Friday, February 26, 2016

Don't Call it a Comeback




Richard Ashcroft is back:

Six years on from his last major interview and with barely a handful of solo acoustic shows under his belt since he stopped touring 2010’s critically maligned (but quite intriguing) rap-rock fourth album ‘United Nations Of Sound’, Richard is bursting out of the woods like a wolf attack. He arrives at this west London photo studio as if fresh from lobbing Molotovs – hair shaven, eyes shaded, scarf across his craggy features and jabbering like an enlightened monk finally breaking his vow of silence.


He is, after all, released from years of self-imposed solitary confinement in Josef Fritzl’s idea of a recording session. His brilliant new album ‘These People’, a slice of classic Verve song craft with modernist electronic touches, was pieced together in his home basement studio in bursts over the past six years, in between “being a dad and living a standard-ish kind of life with dogs and school runs”. Having discarded the distraction of his mobile, he tinkered at length with “new old keyboards”, learning new crafts and trying reinvent the looping melodicism of ‘Urban Hymns’. “With all the studios closing down, record sales hit massively, the whole industry changing, I had to re-evaluate how I could still create these super records,” he explains. “So [album track] ‘Out Of My Body’ is in the mould of ‘A Song For The Lovers’, ‘Bittersweet Symphony’, going right back. It’s a proper old-school record made with modern technology and old stuff to create something you’ve never heard before.”

I'm expecting live dates in the United States. Is that wrong of me? It would be wrong not to demand an American tour.



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Thursday, February 25, 2016

Out of Time




I think a lot of this is oversold hogwash:

R.E.M. released its seventh studio album, “Out of Time,” in March 1991, roughly six months before Nirvana unleashed “Nevermind.” The record was an obvious musical evolution from 1988’s “Green,” as it deemphasized electric guitars, featured a bevy of guest stars (rapper KRS-One and Kate Pierson of the B-52’s, along with session musicians) and amplified a broad array of instruments.


Spidery mandolin drives “Losing My Religion,” R.E.M.’s biggest chart hit to date (and, as it turns out, overall), while harpsichord adds a longing tint to “Half a World Away” and steel guitar bends through “Texarkana.” Merry circus organ exacerbates the exuberance of “Shiny Happy People,” while layers of gooey harmonies and winsome piano ensure “Near Wild Heaven” channels the Beach Boys. Saxophones, clarinet, congas, melodica and even flugelhorn pop up elsewhere to cement the album’s orchestral-pop sheen. “Out of Time” still sounds like nothing else in R.E.M.’s catalog.


Yet the album almost became more notable because it was reported to be full of love songs. “I’ve always despised love songs, so I had to try them,” vocalist Michael Stipe told the New York Times, while also stressing that “nothing on the record is autobiographical. If I ever write an autobiographical record, I’ll make it very obvious. I’m trying to do something that Tom Waits and Peter Gabriel do really well, which is to write about things I may or may not have experienced from different points of view.” In theory, the idea that R.E.M.—a band of romantics who nevertheless had largely eschewed such an obvious, common musical trope—decided to write love songs was intriguing and provocative.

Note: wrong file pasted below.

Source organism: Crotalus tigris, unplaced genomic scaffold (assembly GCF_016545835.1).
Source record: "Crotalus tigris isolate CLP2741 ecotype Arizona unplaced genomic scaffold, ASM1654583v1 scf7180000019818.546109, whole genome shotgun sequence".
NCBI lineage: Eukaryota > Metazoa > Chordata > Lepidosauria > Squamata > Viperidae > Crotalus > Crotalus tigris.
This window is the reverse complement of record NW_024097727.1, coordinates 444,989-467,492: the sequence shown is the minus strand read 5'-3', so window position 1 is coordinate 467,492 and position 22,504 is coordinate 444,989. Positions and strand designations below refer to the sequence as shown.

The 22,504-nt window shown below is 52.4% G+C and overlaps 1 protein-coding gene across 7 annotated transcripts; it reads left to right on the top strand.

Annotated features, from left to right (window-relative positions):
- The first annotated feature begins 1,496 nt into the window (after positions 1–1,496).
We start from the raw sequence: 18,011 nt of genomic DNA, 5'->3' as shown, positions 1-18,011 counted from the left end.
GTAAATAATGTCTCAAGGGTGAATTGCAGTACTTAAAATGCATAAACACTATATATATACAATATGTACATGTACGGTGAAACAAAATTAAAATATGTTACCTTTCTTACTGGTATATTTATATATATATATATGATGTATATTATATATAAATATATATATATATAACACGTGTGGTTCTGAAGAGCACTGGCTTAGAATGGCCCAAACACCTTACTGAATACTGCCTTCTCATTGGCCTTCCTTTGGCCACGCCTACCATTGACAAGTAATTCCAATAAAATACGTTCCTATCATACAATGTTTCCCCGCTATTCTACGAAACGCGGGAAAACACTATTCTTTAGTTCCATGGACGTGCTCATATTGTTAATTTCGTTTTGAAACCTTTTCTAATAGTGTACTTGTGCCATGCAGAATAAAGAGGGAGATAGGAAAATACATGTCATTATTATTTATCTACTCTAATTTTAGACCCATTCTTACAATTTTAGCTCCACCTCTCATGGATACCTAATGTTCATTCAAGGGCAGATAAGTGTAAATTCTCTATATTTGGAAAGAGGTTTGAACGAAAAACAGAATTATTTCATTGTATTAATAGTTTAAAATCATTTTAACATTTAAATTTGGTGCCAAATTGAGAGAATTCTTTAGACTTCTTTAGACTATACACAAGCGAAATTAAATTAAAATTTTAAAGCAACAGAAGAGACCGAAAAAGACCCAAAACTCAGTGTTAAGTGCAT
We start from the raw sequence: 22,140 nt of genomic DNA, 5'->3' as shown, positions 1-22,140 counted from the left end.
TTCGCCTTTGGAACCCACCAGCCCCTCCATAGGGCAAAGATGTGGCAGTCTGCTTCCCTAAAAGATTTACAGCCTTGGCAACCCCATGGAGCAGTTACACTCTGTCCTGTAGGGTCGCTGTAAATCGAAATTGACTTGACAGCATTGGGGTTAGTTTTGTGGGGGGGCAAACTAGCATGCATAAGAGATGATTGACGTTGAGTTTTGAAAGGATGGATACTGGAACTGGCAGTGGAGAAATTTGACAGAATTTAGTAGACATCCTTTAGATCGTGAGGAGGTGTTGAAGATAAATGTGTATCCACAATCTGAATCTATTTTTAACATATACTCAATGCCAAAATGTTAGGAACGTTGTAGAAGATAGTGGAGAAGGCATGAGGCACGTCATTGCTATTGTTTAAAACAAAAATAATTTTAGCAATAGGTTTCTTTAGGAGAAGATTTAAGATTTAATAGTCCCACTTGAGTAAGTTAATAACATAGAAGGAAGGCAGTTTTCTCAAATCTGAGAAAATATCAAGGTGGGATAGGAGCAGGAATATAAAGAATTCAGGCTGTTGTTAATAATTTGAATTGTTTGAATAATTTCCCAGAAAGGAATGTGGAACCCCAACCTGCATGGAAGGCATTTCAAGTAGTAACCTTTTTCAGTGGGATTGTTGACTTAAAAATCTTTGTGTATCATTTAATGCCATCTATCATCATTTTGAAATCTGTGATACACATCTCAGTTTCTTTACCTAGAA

The reality was more nuanced than that, of course. In practice, “Out of Time” moves beyond the subtle (and misunderstood) romantic scorn permeating R.E.M.’s 1987 hit “The One I Love”: The album is an attempt to capture and document the specific, different ways people could love and be loved. “I’ve written love songs, but they were pretty obscure and oblique,” Stipe told Spin in 1991. “These songs deal with every kind of love — except maybe love of country.” In fact, “Out of Time” is more a psychological dissection of love’s various forms—whether extant, extinct or somewhere in between.


“Near Wild Heaven” describes a relationship that’s on its last legs and teetering on the edge of breaking apart, while the aching “Half a World Away” captures the longing sewn into the fabric of a long-distance relationship. “Losing My Religion,” meanwhile, describes an uneasy scenario when love is uncertain—someone is walking on eggshells and anguished due to the unpredictable (and potentially unkind) behavior of a partner.


This is the album that Green gave birth to--an indulgent mix of overcooked songs that are as embarrassing to listen to now as it was then. And I sort of liked it when it came out. Grunge was never an option for me in the 1990s because, hello, it was always a ridiculous jaunt through 70s nostalgia.

Out of Time, as an album, is a mess. You can argue that it's an album they outsourced. It's an album that contains the single biggest mistake of their entire career--Shiny Happy People. It's got a rap song on it. Well, so did Roll the Bones, people. There is nothing spontaneous here--it's overcooked and made to sound great on television. This is exactly what happens when someone has too much time, money, and a bunch of exotic instruments to mess around with. This is the album where art divorced itself from immediacy and ended up getting run over by commerce.